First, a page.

Burdigala: 100 years since the sinking of the second largest shipwreck of the Greek Seas

Burdigala, Interviews, Shipwrecks

By Pierre Kosmidis


TEXT BY PIERRE KOSMIDIS

PHOTOS BY DIMITRIS GALONOn November 14, 1916 the luxury liner S/S Burdigala, formerly known as “Kaiser Friedrich” struck a mine and sunk between Kea and Makronissos islands.
2016 marks the centenary of this shipwreck, the second largest in the Greek Seas, after the “Brittanic”, which was lost  in 1916 too.

Just two nautical miles from the wreck of “Burdigala” there is another important shipwreck of the Greek Seas, that of the “Brittanic” sister ship of the infamous “Titanic”, after hitting a mine on November 21, 1916 just one week after the sinking of the “Burdigala”.

In December 1915 the “Burdigala” was requisitioned by the French State as an auxiliary cruiser and until her sinking, the elegant ship was serving as a troop and war material carrier to the ill fated “Gallipoli campaign” in the Dardanelles and to Thessaloniki.

The ship started her voyage from the naval base of Toulon, briefly stopped in Malta, before passing Maleas Cape  and arriving to Piraeus.

From Piraeus she sailed through the Straits of Kea to Thessaloniki where on September 16, 1916 the Greek provisional government with the “pro-Entente” Prime Minister Eleftherios Venizelos was based, after the fall out with the King of Greece who wanted Greece to become allies with the Germans and not the British and the French.

On November 13, 1916 the ship started her return voyage from Thessaloniki to Toulon, in order to bring in more troops and war material.

On the next day, November 14, at 10:45 in the morning, while the ship was about two nautical miles southwest of Cape St. Nicholas of Kea island,  a huge explosion rattled “Burdigala”.

The ship was struck on the right side amidships and the engine room started to flood.

While the ship initially listed slightly, 20 minutes later the situation changed dramatically, as the water rushed into the front of the engines’ second boiler room.

The listing increased and the captain gave the order to “Abandon Ship!” Immediately the crew launched the lifeboats and abandoned the doomed ship.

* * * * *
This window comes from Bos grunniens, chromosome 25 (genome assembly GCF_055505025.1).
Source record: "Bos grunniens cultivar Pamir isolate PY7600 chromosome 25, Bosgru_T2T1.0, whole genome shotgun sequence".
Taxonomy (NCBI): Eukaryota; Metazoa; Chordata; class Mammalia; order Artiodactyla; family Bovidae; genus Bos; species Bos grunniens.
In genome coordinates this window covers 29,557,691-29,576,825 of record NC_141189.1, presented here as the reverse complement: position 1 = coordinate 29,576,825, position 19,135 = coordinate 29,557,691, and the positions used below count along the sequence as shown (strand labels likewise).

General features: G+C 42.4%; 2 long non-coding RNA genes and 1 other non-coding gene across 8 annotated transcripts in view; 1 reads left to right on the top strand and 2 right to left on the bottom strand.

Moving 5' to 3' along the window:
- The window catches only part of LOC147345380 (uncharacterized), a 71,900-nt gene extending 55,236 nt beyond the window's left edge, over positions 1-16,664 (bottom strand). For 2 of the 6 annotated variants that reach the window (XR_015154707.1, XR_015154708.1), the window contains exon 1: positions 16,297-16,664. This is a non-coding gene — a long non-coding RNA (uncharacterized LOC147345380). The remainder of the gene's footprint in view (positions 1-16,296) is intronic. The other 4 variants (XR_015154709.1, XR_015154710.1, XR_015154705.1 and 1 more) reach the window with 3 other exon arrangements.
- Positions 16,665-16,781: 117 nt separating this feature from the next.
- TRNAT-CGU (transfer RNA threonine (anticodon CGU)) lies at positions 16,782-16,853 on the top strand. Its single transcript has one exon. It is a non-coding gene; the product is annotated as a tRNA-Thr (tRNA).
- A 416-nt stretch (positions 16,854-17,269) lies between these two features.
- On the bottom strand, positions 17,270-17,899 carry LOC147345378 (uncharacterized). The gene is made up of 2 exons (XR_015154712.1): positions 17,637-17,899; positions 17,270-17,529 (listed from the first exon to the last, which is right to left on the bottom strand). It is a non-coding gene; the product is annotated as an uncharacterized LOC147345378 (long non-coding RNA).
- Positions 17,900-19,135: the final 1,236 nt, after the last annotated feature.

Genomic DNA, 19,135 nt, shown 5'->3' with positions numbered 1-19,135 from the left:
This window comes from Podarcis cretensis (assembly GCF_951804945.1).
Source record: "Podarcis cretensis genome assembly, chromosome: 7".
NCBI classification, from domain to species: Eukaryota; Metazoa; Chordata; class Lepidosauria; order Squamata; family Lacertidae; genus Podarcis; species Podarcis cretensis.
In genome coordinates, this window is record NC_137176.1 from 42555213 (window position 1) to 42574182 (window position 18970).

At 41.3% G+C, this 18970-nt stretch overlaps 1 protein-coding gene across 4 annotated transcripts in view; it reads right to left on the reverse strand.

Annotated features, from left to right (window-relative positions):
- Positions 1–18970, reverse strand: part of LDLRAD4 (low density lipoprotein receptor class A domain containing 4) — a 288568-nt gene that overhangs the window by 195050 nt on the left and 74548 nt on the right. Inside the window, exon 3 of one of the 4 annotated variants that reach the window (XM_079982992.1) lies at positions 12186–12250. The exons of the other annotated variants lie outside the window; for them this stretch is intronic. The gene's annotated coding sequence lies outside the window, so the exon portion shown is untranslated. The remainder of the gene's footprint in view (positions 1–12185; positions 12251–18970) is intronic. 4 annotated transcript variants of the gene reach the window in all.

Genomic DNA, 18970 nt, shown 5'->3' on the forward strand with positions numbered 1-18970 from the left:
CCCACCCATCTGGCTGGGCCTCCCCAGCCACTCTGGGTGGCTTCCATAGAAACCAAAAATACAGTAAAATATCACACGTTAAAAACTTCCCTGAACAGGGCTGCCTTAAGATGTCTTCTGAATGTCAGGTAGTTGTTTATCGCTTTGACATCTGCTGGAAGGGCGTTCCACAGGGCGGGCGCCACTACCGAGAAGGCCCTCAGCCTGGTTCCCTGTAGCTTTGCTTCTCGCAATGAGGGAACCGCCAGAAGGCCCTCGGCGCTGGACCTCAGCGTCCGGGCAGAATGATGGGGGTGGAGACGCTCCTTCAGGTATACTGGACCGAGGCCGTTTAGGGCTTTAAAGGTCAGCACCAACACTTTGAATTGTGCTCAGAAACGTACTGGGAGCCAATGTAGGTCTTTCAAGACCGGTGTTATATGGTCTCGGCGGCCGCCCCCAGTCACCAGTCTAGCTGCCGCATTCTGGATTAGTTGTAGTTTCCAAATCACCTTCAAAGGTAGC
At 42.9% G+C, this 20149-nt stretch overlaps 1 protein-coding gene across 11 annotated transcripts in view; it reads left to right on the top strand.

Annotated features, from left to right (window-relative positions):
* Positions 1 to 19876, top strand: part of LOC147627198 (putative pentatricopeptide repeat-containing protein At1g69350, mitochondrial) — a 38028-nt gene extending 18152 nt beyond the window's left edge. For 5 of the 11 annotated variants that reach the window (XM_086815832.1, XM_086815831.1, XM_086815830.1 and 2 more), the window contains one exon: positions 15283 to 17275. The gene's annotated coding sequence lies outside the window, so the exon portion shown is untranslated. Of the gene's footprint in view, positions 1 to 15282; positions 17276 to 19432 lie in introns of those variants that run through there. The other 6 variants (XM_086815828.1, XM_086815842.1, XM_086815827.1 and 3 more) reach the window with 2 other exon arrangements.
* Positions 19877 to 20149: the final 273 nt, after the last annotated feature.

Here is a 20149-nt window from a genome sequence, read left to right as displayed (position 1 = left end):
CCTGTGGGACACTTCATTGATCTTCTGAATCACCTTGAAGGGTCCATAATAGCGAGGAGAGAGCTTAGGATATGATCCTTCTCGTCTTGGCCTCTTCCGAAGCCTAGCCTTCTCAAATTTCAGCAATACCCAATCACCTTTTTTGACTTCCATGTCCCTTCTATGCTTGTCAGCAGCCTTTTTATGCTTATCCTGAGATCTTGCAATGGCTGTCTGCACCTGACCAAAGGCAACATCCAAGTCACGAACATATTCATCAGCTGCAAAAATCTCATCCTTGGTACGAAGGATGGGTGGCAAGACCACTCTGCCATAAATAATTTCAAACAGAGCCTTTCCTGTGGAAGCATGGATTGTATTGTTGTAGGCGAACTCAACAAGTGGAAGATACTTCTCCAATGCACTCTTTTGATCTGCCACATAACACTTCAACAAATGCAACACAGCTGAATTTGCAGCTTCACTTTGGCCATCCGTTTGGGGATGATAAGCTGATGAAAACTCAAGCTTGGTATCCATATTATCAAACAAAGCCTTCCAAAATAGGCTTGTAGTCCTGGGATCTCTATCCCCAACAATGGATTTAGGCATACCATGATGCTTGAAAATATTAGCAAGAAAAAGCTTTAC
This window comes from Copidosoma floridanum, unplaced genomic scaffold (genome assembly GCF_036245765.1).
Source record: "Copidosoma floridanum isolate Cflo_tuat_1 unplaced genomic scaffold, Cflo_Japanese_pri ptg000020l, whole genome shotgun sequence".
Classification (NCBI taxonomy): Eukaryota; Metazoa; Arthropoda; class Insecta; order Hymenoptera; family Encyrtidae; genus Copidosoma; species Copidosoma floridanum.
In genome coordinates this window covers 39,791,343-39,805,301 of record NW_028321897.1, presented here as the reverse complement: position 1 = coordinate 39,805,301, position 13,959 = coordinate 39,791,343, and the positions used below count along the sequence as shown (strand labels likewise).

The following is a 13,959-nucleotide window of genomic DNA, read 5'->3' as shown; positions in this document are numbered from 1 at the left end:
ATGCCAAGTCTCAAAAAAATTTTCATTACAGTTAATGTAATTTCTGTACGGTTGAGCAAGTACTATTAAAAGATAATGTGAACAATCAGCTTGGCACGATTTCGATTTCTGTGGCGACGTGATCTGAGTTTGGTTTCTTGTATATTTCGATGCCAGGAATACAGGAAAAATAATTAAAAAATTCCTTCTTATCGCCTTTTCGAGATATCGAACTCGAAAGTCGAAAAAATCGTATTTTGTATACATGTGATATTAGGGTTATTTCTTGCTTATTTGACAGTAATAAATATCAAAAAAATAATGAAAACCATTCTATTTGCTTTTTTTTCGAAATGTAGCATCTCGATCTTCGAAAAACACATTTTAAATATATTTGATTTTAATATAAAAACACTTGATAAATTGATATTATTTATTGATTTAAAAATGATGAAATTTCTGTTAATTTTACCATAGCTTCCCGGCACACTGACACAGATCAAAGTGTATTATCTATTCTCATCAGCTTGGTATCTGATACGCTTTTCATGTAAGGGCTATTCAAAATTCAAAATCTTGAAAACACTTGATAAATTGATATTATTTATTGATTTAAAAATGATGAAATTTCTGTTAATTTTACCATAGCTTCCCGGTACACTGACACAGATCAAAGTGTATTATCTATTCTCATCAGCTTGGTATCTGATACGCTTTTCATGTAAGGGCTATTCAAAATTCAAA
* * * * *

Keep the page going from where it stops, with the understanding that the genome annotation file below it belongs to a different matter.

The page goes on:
Just after 15 minutes, Burdigala broke in two by a second explosion and quickly disappeared beneath the waves, sinking off the northwest coast of Kea at a depth of 75 meters, where she remained forgotten until her discovery in 2008 in a research mission approved and licensed by the Department of Underwater Antiquities of the Ministry of Culture, by a team of Greek divers.

As reported by eyewitnesses, just one unlucky sailor was lost, a 22-year old engineer, who died from burns caused by the rupture of a steam pipe in the boiler room at the time of the explosion.

The ocean liner “Burdigala” was built in 1897 under the name “Kaiser Friedrich” for the shipping company Nord Deutscher Lloyd. She was 183 m long, 19 m wide and was equipped with two five-cylinder engines and  two bronze propellers, with a diameter of 6.19 meters each.

The Imperial German submarine U-73, is credited with the sinking of both the “Burdigala” and the “Brittanic”.

Although it was initially thought that the ocean liner was torpedoed, it has been ultimately proved beyond any doubt that the “Burdigala” was a victim of the minefield that was laid by the German submarine U-73, while the same minefield claimed  the “Brittanic” a week later.

The complete story of the wreck of “Burdigala”, can be found at www.keadive.gr


Text by Dimitris Galon, historical researcher

When our diving team first visited the then “unknown wreck of Kea”, in September 2008 , we saw a particularly beautiful and well-preserved wreck of an unknown large ship.

The shipwreck survey was conducted with the simultaneous research in libraries, files and museums and led to a fully documented identification of the wreck, as the ocean liner “S/S Burdigala”, formerly known as “S/S Kaiser Friedrich”.

This is a ship which was historically connected with the development of transatlantic maritime transport during the second half of the 19th century, the race of large shipping companies to lead the great migration from Europe to the USA, but also the agony and death of the early 20th century, expressed through military operations of World War I.

The sinking of the “Burdigala”, 183 meters in length and with a displacement of 20,100 tons is the second largest preserved shipwreck in modern history that has been discovered in the Greek seas, following the sinking of the “Brittanic”, with both ships eternally resting in proximity.